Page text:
IoT and cloud: Potential partners in cyber crime

The rush to bring any and all devices online has meant that security is often an afterthought. This was patently evident in the case of CloudPets, internet-connected teddy bears. Spiral Toys’ CloudPets are soft toys that allow children and their parents to exchange recorded messages over the internet. However, researcher Troy Hunt found that the company stored customer data in an unprotected MongoDB that was easy to discover online. This exposed more than 800,000 customer credentials, including emails and passwords, and more than 2 million recorded messages. Hunt said that even though the credentials were secured using secure hashing function bcrypt, a large number of the passwords were weak enough to make it possible to decrypt them.

This case illustrates how the combination of IoT and cloud can put customer data at risk. Many IoT devices gather personal data and rely on cloud services to store that data in online databases. If those databases are not adequately secured then customer privacy and security is being placed at risk.

Living off the land

Increased use of cloud services also helps facilitate a trend discussed elsewhere in this report of attackers opting to “live off the land” instead of developing their own attack infrastructure. Two of the most high-profile cases of 2016—the hacking of the Gmail account of Hillary Clinton’s campaign chief John Podesta, and the hacking of the World Anti-Doping Agency (WADA)— were facilitated through the use of cloud services. Attackers used social engineering to acquire the password for John Podesta’s Gmail. Additionally, the attackers reportedly used cloud services to exfiltrate the stolen data rather than build custom infrastructure for this purpose. Both of these high-profile cases are covered in depth in the Targeted Attacks chapter.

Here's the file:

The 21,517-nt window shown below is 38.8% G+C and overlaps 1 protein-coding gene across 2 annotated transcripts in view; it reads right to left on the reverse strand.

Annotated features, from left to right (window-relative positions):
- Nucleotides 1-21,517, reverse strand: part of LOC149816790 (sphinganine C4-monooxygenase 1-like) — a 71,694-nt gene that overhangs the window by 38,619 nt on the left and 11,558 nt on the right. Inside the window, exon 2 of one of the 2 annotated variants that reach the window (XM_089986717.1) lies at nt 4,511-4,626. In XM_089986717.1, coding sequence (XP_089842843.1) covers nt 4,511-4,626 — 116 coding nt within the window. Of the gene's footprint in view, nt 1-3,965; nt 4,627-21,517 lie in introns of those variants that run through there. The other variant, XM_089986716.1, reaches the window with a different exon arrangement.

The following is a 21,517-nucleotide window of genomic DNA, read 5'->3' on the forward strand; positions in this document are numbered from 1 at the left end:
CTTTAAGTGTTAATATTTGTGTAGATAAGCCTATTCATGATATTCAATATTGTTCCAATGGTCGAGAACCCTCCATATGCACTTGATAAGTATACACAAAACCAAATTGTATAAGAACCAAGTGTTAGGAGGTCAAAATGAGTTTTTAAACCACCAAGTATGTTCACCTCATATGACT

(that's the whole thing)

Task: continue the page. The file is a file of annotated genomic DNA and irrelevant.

Cloud is attractive to attackers as, depending on how it is used and configured, it allows them to bypass local security; data stored on the cloud can be more easily accessible to attackers than data stored on local servers. Targeting cloud services also allows attackers to cause maximum disruption with relatively little effort—as seen with the Dyn DNS DDoS attack. As the usage of cloud services becomes increasingly common, it stands to reason that attacks on such services will also become more commonplace in the future.

Addressing cloud security through a holistic approach